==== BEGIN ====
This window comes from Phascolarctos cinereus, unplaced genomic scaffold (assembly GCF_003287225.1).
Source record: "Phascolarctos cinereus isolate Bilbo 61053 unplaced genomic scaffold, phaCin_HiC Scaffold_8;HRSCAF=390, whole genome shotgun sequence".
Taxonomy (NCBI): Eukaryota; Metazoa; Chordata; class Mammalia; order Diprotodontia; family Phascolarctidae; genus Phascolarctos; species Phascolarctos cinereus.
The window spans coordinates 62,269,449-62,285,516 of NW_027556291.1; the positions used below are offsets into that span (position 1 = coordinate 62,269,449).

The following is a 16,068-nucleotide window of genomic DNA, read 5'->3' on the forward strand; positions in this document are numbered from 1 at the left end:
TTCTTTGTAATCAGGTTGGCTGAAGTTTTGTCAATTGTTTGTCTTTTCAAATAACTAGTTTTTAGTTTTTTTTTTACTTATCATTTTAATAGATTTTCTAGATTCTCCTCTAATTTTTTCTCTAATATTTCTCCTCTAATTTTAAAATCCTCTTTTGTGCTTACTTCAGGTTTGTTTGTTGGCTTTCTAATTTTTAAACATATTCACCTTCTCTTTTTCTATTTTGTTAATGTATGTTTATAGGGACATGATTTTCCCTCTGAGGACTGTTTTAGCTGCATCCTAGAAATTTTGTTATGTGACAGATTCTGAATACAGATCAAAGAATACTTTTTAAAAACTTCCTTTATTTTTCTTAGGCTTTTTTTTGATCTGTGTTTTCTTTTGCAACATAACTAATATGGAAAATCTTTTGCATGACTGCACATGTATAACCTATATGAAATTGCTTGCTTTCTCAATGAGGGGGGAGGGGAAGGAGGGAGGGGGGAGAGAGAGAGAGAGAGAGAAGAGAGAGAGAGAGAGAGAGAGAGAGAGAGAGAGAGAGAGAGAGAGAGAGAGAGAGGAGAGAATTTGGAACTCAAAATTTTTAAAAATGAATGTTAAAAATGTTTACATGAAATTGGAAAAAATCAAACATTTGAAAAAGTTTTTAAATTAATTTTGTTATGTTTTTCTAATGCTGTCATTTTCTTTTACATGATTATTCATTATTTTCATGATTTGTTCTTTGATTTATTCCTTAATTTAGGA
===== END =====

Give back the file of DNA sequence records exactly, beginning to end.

This window comes from Phascolarctos cinereus, unplaced genomic scaffold (assembly GCF_003287225.1).
Source record: "Phascolarctos cinereus isolate Bilbo 61053 unplaced genomic scaffold, phaCin_HiC Scaffold_8;HRSCAF=390, whole genome shotgun sequence".
Taxonomy (NCBI): Eukaryota; Metazoa; Chordata; class Mammalia; order Diprotodontia; family Phascolarctidae; genus Phascolarctos; species Phascolarctos cinereus.
The window spans coordinates 62,269,449-62,285,516 of NW_027556291.1; the positions used below are offsets into that span (position 1 = coordinate 62,269,449).

The following is a 16,068-nucleotide window of genomic DNA, read 5'->3' on the forward strand; positions in this document are numbered from 1 at the left end:
TTCTTTGTAATCAGGTTGGCTGAAGTTTTGTCAATTGTTTGTCTTTTCAAATAACTAGTTTTTAGTTTTTTTTTTACTTATCATTTTAATAGATTTTCTAGATTCTCCTCTAATTTTTTCTCTAATATTTCTCCTCTAATTTTAAAATCCTCTTTTGTGCTTACTTCAGGTTTGTTTGTTGGCTTTCTAATTTTTAAACATATTCACCTTCTCTTTTTCTATTTTGTTAATGTATGTTTATAGGGACATGATTTTCCCTCTGAGGACTGTTTTAGCTGCATCCTAGAAATTTTGTTATGTGACAGATTCTGAATACAGATCAAAGAATACTTTTTAAAAACTTCCTTTATTTTTCTTAGGCTTTTTTTTGATCTGTGTTTTCTTTTGCAACATAACTAATATGGAAAATCTTTTGCATGACTGCACATGTATAACCTATATGAAATTGCTTGCTTTCTCAATGAGGGGGGAGGGGAAGGAGGGAGGGGGGAGAGAGAGAGAGAGAGAGAAGAGAGAGAGAGAGAGAGAGAGAGAGAGAGAGAGAGAGAGAGAGAGAGAGAGAGAGGAGAGAATTTGGAACTCAAAATTTTTAAAAATGAATGTTAAAAATGTTTACATGAAATTGGAAAAAATCAAACATTTGAAAAAGTTTTTAAATTAATTTTGTTATGTTTTTCTAATGCTGTCATTTTCTTTTACATGATTATTCATTATTTTCATGATTTGTTCTTTGATTTATTCCTTAATTTAGGA